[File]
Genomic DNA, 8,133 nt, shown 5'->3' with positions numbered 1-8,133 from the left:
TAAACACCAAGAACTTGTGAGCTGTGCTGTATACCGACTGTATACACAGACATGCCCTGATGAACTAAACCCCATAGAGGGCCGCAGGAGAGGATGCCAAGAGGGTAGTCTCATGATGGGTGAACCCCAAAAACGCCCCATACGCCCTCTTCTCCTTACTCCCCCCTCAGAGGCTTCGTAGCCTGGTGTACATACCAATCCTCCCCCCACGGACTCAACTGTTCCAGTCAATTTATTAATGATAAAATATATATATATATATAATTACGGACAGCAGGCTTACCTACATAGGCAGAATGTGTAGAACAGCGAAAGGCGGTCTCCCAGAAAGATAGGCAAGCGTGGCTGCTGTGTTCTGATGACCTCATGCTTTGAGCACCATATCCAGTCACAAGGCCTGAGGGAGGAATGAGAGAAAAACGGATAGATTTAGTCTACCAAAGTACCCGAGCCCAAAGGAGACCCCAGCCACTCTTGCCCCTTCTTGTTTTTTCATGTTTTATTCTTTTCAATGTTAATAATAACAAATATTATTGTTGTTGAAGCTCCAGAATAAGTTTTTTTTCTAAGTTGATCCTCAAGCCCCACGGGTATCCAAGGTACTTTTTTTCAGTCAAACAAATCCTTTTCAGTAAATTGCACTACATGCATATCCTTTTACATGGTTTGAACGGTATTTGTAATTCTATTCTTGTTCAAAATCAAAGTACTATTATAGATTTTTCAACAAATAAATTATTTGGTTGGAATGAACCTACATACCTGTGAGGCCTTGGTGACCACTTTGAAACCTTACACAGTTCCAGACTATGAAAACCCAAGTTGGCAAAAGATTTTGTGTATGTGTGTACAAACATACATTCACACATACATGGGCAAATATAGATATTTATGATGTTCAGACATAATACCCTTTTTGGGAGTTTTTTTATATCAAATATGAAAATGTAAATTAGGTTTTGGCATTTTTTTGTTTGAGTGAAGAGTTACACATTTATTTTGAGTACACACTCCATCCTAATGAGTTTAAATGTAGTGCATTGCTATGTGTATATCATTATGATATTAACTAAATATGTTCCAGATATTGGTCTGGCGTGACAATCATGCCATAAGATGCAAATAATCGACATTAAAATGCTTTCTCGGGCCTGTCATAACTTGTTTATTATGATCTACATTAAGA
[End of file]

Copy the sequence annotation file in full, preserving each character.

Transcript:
Genomic DNA, 8,133 nt, shown 5'->3' with positions numbered 1-8,133 from the left:
TAAACACCAAGAACTTGTGAGCTGTGCTGTATACCGACTGTATACACAGACATGCCCTGATGAACTAAACCCCATAGAGGGCCGCAGGAGAGGATGCCAAGAGGGTAGTCTCATGATGGGTGAACCCCAAAAACGCCCCATACGCCCTCTTCTCCTTACTCCCCCCTCAGAGGCTTCGTAGCCTGGTGTACATACCAATCCTCCCCCCACGGACTCAACTGTTCCAGTCAATTTATTAATGATAAAATATATATATATATATAATTACGGACAGCAGGCTTACCTACATAGGCAGAATGTGTAGAACAGCGAAAGGCGGTCTCCCAGAAAGATAGGCAAGCGTGGCTGCTGTGTTCTGATGACCTCATGCTTTGAGCACCATATCCAGTCACAAGGCCTGAGGGAGGAATGAGAGAAAAACGGATAGATTTAGTCTACCAAAGTACCCGAGCCCAAAGGAGACCCCAGCCACTCTTGCCCCTTCTTGTTTTTTCATGTTTTATTCTTTTCAATGTTAATAATAACAAATATTATTGTTGTTGAAGCTCCAGAATAAGTTTTTTTTCTAAGTTGATCCTCAAGCCCCACGGGTATCCAAGGTACTTTTTTTCAGTCAAACAAATCCTTTTCAGTAAATTGCACTACATGCATATCCTTTTACATGGTTTGAACGGTATTTGTAATTCTATTCTTGTTCAAAATCAAAGTACTATTATAGATTTTTCAACAAATAAATTATTTGGTTGGAATGAACCTACATACCTGTGAGGCCTTGGTGACCACTTTGAAACCTTACACAGTTCCAGACTATGAAAACCCAAGTTGGCAAAAGATTTTGTGTATGTGTGTACAAACATACATTCACACATACATGGGCAAATATAGATATTTATGATGTTCAGACATAATACCCTTTTTGGGAGTTTTTTTATATCAAATATGAAAATGTAAATTAGGTTTTGGCATTTTTTTGTTTGAGTGAAGAGTTACACATTTATTTTGAGTACACACTCCATCCTAATGAGTTTAAATGTAGTGCATTGCTATGTGTATATCATTATGATATTAACTAAATATGTTCCAGATATTGGTCTGGCGTGACAATCATGCCATAAGATGCAAATAATCGACATTAAAATGCTTTCTCGGGCCTGTCATAACTTGTTTATTATGATCTACATTAAGA